Isolated hepatomegaly is uncommon in typhoid fever except perhaps in multidrug resistant typhoid fever.[12] We noticed it in two patients who did not have multidrug resistance.

Encephalopathy or typhoid state is a well-recognised entity in typhoid fever.[11] This occurs typically in third week of illness.[11] Early encephalopathy (i.e., during first week), as observed in one of our patients is uncommon. It must be considered as a grave sign; nevertheless, our patient improved.

We observed epistaxis on 18th day in one case. The possible mechanism could have been vasculitis.

Bone marrow depression was observed in two of our cases. In a carefully conducted prospective study elsewhere, some form of bone marrow suppression was observed in 16 (44.5%) of 36 patients of typhoid fever.[9]

We found incidence of atypical manifestations with almost equal frequency in early and late entry groups and almost every other patient had some atypical manifestation. However, these atypical manifestations did not necessarily mean a poor prognosis.

The gold standard of treatment for enteric fever now, amongst other drugs, is a 4-fluoroquinolone or a third generation cephalosporin, especially in multidrug resistant states.[10],[11],[13] Elsewhere, MDR typhoid fever has been described to be associated with graver prognosis and three-fold increase in mortality.[12] However, all of our MDR patients responded to treatment.

Our case-fatality rate was zero percent. The general observation is that case-fatality rate rarely exceeds 1% if promptly treated.[14]

To conclude, “atypical” presentations are seen quite often now. Despite the high number of unusual presentations and the late date of presentation in some cases, outcome is quite good. We feel this report represents the norm in endemic areas now. Our findings have some important ramifications. Physicians caring for patients in India and elsewhere in endemic areas should certainly suspect typhoid fever in patients who present atypically with pneumonia, gastroenteritis, early encephalopathy, etc.

 :: References Top

1. Chambers HF. Infectious Diseases: Bacterial and Chlamydial. In: Tierney LM (Jr), McPhee SJ, Papadakis MA, editors. Current Medical Diagnosis and Treatment. 37th edn. London; Prentice Hall International Inc: 1998. pp 1267-1303.  Back to cited text no. 1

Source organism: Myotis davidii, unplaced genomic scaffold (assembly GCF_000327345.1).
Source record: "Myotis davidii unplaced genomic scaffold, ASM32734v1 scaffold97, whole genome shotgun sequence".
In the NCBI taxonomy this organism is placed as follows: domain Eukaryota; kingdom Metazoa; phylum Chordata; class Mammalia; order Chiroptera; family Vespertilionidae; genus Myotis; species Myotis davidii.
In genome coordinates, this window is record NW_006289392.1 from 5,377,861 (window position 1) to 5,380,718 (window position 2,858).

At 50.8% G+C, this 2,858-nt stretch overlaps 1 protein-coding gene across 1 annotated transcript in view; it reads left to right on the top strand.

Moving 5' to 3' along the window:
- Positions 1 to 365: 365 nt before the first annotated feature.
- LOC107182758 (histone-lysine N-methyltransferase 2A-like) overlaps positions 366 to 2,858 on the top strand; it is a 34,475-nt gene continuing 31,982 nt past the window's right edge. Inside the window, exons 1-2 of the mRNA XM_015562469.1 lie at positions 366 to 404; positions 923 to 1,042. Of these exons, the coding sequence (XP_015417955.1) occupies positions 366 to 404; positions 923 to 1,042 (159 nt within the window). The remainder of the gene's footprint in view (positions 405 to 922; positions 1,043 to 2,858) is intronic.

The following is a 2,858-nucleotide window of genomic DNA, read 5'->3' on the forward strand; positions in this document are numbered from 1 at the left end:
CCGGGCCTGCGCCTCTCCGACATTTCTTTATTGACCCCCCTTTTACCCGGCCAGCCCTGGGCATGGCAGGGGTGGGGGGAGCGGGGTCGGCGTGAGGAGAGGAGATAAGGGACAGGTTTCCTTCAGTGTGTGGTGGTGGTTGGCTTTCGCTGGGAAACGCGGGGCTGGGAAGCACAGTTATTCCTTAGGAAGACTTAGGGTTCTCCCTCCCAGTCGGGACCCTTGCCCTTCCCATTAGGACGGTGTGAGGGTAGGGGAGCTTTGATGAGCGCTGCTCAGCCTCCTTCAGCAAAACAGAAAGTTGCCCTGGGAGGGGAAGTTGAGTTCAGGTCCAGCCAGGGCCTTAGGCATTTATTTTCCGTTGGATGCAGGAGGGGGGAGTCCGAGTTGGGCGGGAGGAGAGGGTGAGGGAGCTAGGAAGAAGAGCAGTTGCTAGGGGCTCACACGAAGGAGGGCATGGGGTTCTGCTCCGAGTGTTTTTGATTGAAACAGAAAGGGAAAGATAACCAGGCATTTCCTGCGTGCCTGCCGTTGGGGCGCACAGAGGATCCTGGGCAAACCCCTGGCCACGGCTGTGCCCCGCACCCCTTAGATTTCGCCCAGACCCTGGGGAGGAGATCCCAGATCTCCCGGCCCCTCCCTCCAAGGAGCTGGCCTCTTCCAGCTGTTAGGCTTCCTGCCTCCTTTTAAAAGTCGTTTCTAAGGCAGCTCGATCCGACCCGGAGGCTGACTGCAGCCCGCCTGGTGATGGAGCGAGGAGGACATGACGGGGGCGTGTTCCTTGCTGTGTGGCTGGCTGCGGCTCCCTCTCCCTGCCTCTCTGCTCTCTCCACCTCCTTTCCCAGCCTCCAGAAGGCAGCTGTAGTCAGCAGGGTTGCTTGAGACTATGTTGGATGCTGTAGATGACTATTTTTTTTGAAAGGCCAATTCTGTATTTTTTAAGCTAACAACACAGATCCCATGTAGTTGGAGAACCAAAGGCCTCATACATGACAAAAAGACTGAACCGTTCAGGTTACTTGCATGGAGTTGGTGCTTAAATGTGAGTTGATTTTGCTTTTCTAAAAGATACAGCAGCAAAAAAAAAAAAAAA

2.Lortholary O, Jarrousse B, Attali P, Hoang JM, Brauner M, Guillevin L. Psoas pyomyositis as a late complication of typhoid fever. Clin Infect Dis 1995; 21:1049-1050.  Back to cited text no. 2    
3.Allal R, Kastler B, Gangi A, Bensaid AH, Bouali O, Cherrak C, et al. Splenic abscesses in typhoid fever: US and CT studies. J Comput Assist Tomogr 1993; 17:90-93.  Back to cited text no. 3    
4.Ali G, Kamili MA, Rashid S, Mansoor A, Lone BA, Allaqaband GQ. Spontaneous splenic rupture in typhoid fever. Postgrad Med J 1994; 70:513-514.  Back to cited text no. 4    
5.Soni PN, Hoosen AA, Pillay DG. Hepatic abscess caused by salmonella typhi. A case report and review of the literature. Dig Dis Sci 1994; 39:1694-1696.  Back to cited text no. 5    
6.Parmar RC, Bavdekar SB, Houilgol R, Muranjan MN. Nephritis and cerebellar ataxia: Rare presenting features of enteric fever. J Post Med 2000; 46:184-186.   Back to cited text no. 6    
7.Ali G, Rashid S, Kamli MA, Shah PA, Allaqaband GQ. Spectrum of neuropsychiatric complications in 791 cases of typhoid fever. Trop Med Int Health 1997; 2:314-318.  Back to cited text no. 7    
8.Bharani A, Jain N, Bhargava KD. Suicide in typhoid fever: a rare neuropsychiatric manifestation of salmonella infection. J Assoc Physicians India 1994; 42:661.   Back to cited text no. 8    
9.James J, Dutta TK, Jayanthi S. Correlation of clinical and hematologic profiles with bone marrow responses in typhoid fever. Am J Trop Med Hyg 1997; 57:313-316.   Back to cited text no. 9    
10.Hornick RB. Typhoid fever. In: Rakel RE, editor. Conn’s Current Therapy. Philadelphia; WB Saunders Co: 1998. pp 163-166.   Back to cited text no. 10    
11.Mandal BK. Salmonella infections. In: Cook G, editor. Manson’s Tropical Diseases. 20th edn. London: WB Saunders; 1996. pp 849-863.  Back to cited text no. 11    
12.Keusch GT. Salmonellosis In: Fauci AS, Braunwald E, Isselbacher KJ, Wilson JD, Martin JB, Kasper DL, Hauser SL, Long DL, editors. Harrison’s Principles of Internal Medicine. 14th edition. New York; McGraw Hill: 1998. pp 950-956.  Back to cited text no. 12    
13.Mermin JH, Townes JM, Gerber M, Dolan N, Mintz ED, Tauxe RV. Typhoid fever in the United States, 1985-1994: changing risks of international travel and increasing antimicrobial resistance. Arch Int Med 1998; 158:633-638.  Back to cited text no. 13    
14.Richens J. Typhoid and paratyphoid fevers. In: Weatherall DJ, Ledingham JGG, Warrell DA. editors. Oxford Textbook of Medicine. Third edition. Oxford; Oxford University Press: 1999. pp 560-568.   Back to cited text no. 14    


[Table - 1], [Table - 2]